Sunday, June 13, 2010

Mishima: A Life in Four Chapters (1985)

This is a film that shouldn’t work.

An American filmmaker, best known for writing gritty films like Taxi Driver, makes a biography of a Japanese author of godlike renown, in Japanese, in Japan, but is limited by the estate of the author in such away that the film can not deal with his homosexuality nor other bits of nastiness the family would rather not have shown in public. One would think that the film would wither and die, however the film is instead a grand triumph.

What is the film?

The film is Mishima: A Life in Four Chapters. The film maker is Paul Schrader. The effect of seeing the film is similar to getting kicked to the curb. What Schrader has done was to take the last day of Mishima’s life and graft on to it flash backs to the earlier parts of Mishima’s life and then mix that with excerpts from Mishima’s work. Its an odd fantasia on the man, and one that makes me feel as though I know the man better than any biography of him that I’ve read.

It is a film that leaves me emotionally shaken each time I see it.

The film starts out on the day Mishima tried a coup which he hoped would rally the Japanese people to rise up and return to the glory of yesterday (it failed). The film then flashes back to scenes of his life and into sections of some of his stories which resonate with echoes of Mishima's life. Its a film biography unlike any other and film that affects me on a molecular level.

To be honest I don't know what it is that affects me so much. I don't really know why it is either. All I know is that after every viewing I find that the people around me ask me if I'm all right since I appear to be badly shaken. I feel alright but some how charged up.

I know that much of the film's success comes from the filmmaking. Paul Schrader's color coded film moves us on a visceral level. The stunning sets help us travel into the interior space of the artist.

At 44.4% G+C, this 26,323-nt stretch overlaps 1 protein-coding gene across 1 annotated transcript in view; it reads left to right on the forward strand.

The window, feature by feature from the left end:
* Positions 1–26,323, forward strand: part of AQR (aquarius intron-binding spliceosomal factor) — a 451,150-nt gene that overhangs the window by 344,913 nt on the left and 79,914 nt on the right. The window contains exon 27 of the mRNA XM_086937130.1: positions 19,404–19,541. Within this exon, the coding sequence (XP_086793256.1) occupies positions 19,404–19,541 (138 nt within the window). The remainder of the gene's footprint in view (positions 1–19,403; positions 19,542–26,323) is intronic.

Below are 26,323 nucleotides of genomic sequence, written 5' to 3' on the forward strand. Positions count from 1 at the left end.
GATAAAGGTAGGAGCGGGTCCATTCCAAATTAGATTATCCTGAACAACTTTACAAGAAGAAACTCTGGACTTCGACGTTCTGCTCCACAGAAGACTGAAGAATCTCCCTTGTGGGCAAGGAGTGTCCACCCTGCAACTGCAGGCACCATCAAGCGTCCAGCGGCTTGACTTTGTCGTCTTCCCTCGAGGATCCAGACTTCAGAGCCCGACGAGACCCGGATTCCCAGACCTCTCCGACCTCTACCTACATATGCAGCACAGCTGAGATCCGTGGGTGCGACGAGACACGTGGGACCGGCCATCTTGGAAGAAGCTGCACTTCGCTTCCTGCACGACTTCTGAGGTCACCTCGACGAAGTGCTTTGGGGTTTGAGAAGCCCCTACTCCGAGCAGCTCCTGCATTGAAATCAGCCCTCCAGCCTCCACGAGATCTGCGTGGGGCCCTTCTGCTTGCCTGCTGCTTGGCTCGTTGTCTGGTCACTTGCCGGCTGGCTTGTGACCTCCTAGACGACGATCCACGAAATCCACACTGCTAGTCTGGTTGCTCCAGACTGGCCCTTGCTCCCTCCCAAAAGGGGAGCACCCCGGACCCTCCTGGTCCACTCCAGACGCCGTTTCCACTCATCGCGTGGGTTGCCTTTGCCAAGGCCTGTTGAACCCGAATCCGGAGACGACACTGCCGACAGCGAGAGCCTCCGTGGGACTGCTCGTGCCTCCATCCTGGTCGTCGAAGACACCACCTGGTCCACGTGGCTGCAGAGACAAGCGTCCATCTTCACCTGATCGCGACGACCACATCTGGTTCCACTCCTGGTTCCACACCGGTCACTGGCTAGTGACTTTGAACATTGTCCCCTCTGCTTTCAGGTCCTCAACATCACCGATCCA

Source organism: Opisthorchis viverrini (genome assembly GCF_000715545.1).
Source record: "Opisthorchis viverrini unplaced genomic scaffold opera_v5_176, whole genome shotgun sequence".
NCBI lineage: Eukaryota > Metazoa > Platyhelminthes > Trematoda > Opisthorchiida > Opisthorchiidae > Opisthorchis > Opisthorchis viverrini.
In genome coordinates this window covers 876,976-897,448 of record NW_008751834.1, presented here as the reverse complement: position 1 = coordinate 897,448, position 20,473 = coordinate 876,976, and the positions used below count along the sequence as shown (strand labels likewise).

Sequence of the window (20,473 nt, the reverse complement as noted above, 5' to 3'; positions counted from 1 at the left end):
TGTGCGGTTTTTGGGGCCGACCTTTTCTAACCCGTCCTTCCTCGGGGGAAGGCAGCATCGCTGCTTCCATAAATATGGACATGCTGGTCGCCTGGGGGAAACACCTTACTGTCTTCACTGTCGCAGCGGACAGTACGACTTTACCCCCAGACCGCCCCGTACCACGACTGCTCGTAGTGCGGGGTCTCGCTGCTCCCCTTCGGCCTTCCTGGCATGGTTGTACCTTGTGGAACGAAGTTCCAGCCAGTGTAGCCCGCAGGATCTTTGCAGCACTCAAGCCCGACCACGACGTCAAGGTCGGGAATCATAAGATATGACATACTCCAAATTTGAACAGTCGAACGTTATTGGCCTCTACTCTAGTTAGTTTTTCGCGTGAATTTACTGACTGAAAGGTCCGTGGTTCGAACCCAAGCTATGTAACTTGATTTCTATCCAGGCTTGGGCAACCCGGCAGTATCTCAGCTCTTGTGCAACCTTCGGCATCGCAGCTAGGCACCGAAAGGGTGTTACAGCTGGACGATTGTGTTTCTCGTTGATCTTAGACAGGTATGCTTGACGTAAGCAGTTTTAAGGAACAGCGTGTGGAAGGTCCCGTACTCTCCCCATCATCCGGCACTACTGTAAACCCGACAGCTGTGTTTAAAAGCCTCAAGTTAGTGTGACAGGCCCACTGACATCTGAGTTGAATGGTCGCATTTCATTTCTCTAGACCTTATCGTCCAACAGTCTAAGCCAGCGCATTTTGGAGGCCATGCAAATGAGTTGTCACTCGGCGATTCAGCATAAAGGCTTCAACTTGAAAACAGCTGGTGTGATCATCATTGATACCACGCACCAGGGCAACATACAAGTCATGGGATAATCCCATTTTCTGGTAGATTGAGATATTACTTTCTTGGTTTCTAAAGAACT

Speaking of the artist Ken Ogata cuts an imposing figure as the man himself. Many people didn't want to play the part because of noise raised by the Mishima estate that made people wonder if they would ever work again (I told you Mishima was godlike in some circles) . Ogata waded in and took the role by the throat and becomes Mishima. He's so good I find I now confuse the two men.

And then there is Philip Glass's music which drives the film forward with an certainty that life never has. I'm up and down on Glass's work, often finding that a little bit goes along way, however there is something here that really shines. Probably my favorite piece is the opening music which is gloriously soaring.

As I've said I have spent a great deal of time trying to figure out what it is that makes this film so emotional for me but I haven't been able to do so. I'm sure its a combination of all of the factors I've mentioned. I also think there is something about the story of the man himself. What is it about a person who is so set in his way and being so sure that he is right that he follows his heart and feelings to the very bitter end that I find so fascinating? This is not to say that I admire Mishima's end, rather I admire his strength of conviction, even if its wrong. I mean he had to know he was not going to get the result he was asking for from the public, its pretty clear that Mishima was in love with the idea of committing hari kari.

This to me is one of the best biographies ever committed to film. As I've said it's not a film typical bio, with names and dates and places, rather it's a biography that will get you into the mind of its subject.

This is a must see film.

Currently out on DVD in a regular edition and a special edition from Criterion.

(When this was released by Criterion they released separately Mishima's own short film Patriotism which is about a couple that commits suicide together when a coup goes wrong. It does make for an interesting double feature)

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